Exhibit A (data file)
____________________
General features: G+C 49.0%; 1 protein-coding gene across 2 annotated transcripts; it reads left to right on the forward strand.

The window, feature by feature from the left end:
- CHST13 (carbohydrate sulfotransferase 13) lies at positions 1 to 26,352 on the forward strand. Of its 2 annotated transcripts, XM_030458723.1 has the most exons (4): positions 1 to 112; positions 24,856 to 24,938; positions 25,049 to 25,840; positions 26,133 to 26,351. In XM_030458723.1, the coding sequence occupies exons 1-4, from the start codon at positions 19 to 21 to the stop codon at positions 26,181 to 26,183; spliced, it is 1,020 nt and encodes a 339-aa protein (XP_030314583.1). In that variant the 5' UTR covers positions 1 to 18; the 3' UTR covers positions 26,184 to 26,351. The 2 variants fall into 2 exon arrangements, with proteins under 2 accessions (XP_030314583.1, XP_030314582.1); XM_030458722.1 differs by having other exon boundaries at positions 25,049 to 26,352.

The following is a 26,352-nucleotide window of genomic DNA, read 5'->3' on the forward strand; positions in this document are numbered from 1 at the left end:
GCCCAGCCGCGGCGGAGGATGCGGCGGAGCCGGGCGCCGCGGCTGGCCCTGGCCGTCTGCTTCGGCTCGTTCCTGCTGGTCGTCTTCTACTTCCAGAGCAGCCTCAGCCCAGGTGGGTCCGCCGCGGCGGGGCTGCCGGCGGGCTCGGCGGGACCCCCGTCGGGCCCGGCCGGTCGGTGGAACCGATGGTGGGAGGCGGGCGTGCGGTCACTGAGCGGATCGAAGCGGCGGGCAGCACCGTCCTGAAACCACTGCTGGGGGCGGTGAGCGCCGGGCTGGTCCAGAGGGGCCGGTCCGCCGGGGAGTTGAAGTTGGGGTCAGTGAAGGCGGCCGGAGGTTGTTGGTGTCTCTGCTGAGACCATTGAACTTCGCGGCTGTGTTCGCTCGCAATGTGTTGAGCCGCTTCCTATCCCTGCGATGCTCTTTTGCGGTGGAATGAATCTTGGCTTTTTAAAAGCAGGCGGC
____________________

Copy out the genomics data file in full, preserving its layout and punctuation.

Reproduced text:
General features: G+C 49.0%; 1 protein-coding gene across 2 annotated transcripts; it reads left to right on the forward strand.

The window, feature by feature from the left end:
- CHST13 (carbohydrate sulfotransferase 13) lies at positions 1 to 26,352 on the forward strand. Of its 2 annotated transcripts, XM_030458723.1 has the most exons (4): positions 1 to 112; positions 24,856 to 24,938; positions 25,049 to 25,840; positions 26,133 to 26,351. In XM_030458723.1, the coding sequence occupies exons 1-4, from the start codon at positions 19 to 21 to the stop codon at positions 26,181 to 26,183; spliced, it is 1,020 nt and encodes a 339-aa protein (XP_030314583.1). In that variant the 5' UTR covers positions 1 to 18; the 3' UTR covers positions 26,184 to 26,351. The 2 variants fall into 2 exon arrangements, with proteins under 2 accessions (XP_030314583.1, XP_030314582.1); XM_030458722.1 differs by having other exon boundaries at positions 25,049 to 26,352.

The following is a 26,352-nucleotide window of genomic DNA, read 5'->3' on the forward strand; positions in this document are numbered from 1 at the left end:
GCCCAGCCGCGGCGGAGGATGCGGCGGAGCCGGGCGCCGCGGCTGGCCCTGGCCGTCTGCTTCGGCTCGTTCCTGCTGGTCGTCTTCTACTTCCAGAGCAGCCTCAGCCCAGGTGGGTCCGCCGCGGCGGGGCTGCCGGCGGGCTCGGCGGGACCCCCGTCGGGCCCGGCCGGTCGGTGGAACCGATGGTGGGAGGCGGGCGTGCGGTCACTGAGCGGATCGAAGCGGCGGGCAGCACCGTCCTGAAACCACTGCTGGGGGCGGTGAGCGCCGGGCTGGTCCAGAGGGGCCGGTCCGCCGGGGAGTTGAAGTTGGGGTCAGTGAAGGCGGCCGGAGGTTGTTGGTGTCTCTGCTGAGACCATTGAACTTCGCGGCTGTGTTCGCTCGCAATGTGTTGAGCCGCTTCCTATCCCTGCGATGCTCTTTTGCGGTGGAATGAATCTTGGCTTTTTAAAAGCAGGCGGC